The Danger Of Armchair Diagnosing Someone You Don't Know (Even A Celeb)

In a culture with a robust, free flow of information, those of us fortunate to have internet access can research virtually any topic, like mental health, and get thousands of hits in seconds. Access to reliable research is powerful, but ultimately it won't make us an expert on, say, depression.

21 million people in the U.S. have experienced at least one major depressive episode per the National Institute of Mental Health. What you may not know is how many physical illnesses have symptoms that strongly resemble depression, but aren't depression — anemia, diabetes, hypercalcemia (too much calcium in the blood), and hypothyroidism, to name just a few. This demonstrates how there's no way we could possibly have the big picture about what a friend or celebrity is going through. You're not a therapist and neither are your friends. Armchair psychology, or a diagnosis without expertise, is dangerous.

Here's why. When we label someone with a mental illness or personality disorder (like bipolar, borderline personality disorder, or narcissism) to explain away their unpleasant or destructive behavior, we might be over-dramatizing someone's lousy day. Or we could be minimizing the intense suffering of those disorders. The diagnosis may not be remotely accurate and adds to the stigma around mental illness. It may make someone feel shame, and then seek treatment for the wrong condition. And besides, a real diagnosis is nothing to be ashamed of, but rather an invitation for kindness and proper treatment.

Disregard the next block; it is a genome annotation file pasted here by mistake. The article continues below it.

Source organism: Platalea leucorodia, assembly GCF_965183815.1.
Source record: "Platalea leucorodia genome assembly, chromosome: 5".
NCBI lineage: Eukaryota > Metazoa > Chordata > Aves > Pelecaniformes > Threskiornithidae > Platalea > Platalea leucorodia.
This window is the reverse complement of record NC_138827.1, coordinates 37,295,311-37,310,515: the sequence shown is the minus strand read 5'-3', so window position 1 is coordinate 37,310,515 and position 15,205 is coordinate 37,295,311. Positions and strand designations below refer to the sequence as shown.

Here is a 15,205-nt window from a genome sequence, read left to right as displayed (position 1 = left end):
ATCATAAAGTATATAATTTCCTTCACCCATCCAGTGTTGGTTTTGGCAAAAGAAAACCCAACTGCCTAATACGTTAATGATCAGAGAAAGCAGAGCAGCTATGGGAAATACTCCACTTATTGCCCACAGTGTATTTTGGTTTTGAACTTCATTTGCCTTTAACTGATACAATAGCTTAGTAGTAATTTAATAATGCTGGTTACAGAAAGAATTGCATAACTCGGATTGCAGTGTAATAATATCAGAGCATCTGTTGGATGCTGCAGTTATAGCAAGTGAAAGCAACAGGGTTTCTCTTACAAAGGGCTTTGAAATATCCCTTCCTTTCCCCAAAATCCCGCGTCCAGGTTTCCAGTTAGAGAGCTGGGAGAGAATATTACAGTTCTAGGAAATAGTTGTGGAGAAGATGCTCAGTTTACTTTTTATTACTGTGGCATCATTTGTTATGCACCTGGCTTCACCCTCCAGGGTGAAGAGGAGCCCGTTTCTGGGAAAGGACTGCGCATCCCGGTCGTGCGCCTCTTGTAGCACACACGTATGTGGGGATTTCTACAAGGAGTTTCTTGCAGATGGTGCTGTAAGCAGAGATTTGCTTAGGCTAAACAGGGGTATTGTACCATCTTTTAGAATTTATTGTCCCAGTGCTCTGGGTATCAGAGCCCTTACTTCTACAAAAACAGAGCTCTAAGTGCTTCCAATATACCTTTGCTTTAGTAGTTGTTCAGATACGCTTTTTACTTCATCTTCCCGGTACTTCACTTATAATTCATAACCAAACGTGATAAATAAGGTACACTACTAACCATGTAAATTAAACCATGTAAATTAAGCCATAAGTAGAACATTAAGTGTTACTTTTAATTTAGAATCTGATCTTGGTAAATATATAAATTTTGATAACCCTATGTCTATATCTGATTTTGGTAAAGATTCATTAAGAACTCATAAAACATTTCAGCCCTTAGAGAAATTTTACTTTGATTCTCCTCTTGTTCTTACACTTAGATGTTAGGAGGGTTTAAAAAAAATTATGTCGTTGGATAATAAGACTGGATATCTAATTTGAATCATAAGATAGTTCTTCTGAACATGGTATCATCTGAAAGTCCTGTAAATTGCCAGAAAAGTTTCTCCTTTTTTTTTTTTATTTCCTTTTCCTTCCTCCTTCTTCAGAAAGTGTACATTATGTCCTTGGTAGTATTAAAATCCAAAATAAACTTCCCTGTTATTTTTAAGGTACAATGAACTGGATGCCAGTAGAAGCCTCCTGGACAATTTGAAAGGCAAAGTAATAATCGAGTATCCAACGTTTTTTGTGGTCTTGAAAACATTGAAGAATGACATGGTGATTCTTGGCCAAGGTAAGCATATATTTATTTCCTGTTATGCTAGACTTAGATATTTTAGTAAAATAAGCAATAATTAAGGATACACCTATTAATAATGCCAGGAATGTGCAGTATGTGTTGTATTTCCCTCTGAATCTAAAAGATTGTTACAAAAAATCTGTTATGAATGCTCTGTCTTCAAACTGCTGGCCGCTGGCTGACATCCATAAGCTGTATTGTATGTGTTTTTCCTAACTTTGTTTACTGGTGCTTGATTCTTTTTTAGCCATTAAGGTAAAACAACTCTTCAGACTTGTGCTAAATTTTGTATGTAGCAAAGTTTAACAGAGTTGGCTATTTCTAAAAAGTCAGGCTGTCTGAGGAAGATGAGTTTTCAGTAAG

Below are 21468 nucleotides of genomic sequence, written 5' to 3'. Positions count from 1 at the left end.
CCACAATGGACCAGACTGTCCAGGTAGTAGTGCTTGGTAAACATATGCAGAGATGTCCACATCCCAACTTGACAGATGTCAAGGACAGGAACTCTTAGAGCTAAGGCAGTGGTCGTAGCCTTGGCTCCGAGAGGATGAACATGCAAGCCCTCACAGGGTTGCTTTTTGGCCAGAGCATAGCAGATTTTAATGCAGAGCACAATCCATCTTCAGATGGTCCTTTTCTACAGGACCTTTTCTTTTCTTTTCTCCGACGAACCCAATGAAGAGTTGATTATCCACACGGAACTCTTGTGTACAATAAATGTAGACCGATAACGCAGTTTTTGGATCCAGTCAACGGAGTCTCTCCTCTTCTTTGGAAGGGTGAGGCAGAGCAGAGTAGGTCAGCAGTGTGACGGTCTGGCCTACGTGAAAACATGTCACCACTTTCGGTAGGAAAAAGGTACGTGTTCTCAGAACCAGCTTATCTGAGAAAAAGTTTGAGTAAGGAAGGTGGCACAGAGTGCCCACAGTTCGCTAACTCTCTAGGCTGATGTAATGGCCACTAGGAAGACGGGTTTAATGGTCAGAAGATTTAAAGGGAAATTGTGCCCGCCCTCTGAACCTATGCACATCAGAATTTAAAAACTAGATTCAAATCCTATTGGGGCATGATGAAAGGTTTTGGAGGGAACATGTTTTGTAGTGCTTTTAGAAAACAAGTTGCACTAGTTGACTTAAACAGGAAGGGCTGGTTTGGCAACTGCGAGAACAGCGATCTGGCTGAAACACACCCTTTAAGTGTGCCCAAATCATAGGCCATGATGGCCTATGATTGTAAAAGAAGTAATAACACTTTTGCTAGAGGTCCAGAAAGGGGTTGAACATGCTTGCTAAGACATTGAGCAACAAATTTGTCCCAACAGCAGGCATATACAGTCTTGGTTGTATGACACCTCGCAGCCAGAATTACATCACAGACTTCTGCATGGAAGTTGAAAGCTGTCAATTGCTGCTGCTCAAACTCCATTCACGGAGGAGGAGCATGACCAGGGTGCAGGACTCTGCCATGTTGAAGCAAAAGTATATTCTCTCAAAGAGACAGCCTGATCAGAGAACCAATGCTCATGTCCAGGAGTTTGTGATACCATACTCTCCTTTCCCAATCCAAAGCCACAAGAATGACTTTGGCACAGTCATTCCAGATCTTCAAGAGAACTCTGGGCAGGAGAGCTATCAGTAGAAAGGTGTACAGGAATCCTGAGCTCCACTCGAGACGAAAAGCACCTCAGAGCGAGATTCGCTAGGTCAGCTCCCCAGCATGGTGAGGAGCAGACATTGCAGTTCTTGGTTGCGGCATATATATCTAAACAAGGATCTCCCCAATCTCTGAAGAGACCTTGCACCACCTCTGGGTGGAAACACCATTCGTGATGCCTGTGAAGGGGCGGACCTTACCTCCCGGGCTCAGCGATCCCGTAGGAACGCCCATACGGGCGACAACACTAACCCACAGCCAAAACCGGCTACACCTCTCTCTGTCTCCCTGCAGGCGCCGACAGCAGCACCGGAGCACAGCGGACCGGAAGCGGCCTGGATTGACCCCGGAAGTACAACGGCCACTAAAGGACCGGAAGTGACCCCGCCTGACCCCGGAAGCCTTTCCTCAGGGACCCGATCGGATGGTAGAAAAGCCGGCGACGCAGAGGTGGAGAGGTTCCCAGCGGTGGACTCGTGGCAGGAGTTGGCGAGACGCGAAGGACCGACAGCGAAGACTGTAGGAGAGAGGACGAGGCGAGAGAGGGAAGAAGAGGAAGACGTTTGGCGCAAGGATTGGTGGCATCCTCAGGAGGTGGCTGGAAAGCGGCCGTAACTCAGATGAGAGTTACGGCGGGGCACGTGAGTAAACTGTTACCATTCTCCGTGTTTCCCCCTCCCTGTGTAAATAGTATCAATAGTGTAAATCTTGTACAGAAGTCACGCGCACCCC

We never fully know what's happening when a celebrity has a breakdown

Because of their white-hot fame, an A-list celebrity's every move is scrutinized. If they are privately dealing with mental, emotional, or physical health issues and then succumb to a public breakdown, the tabloid media pounce and publish exploitative articles and photos. This feeds an appetite for armchair speculation.

In 2007, Britney Spears, who was at the height of her fame, was in a custody battle with her ex-husband who wouldn't allow her to see her children. In an act of intense frustration that was captured by photographers, she shaved off her hair at a salon. A few days later, she attacked a photographer and a car with an umbrella. The following year she was taken to a psychiatric hospital. With no context or empathy, she was publicly mocked and labeled crazy.

Kanye West has had too many controversial incidents to count, with one of the more recent being a television appearance declaring his admiration for Hitler. Vocally antisemitic, West has also spoken about his struggles with bipolar disorder. It's fair to say that something serious is or was happening with both of these artists. That doesn't give a non-therapist license to diagnose them or to assume that any personal friend's behavior that's similar to a celebrity's means they share the same condition. Kanye and Britney both dealt with very public divorces, normally handled privately. One encouraging trend we're seeing is celebrities who are normalizing couples therapy.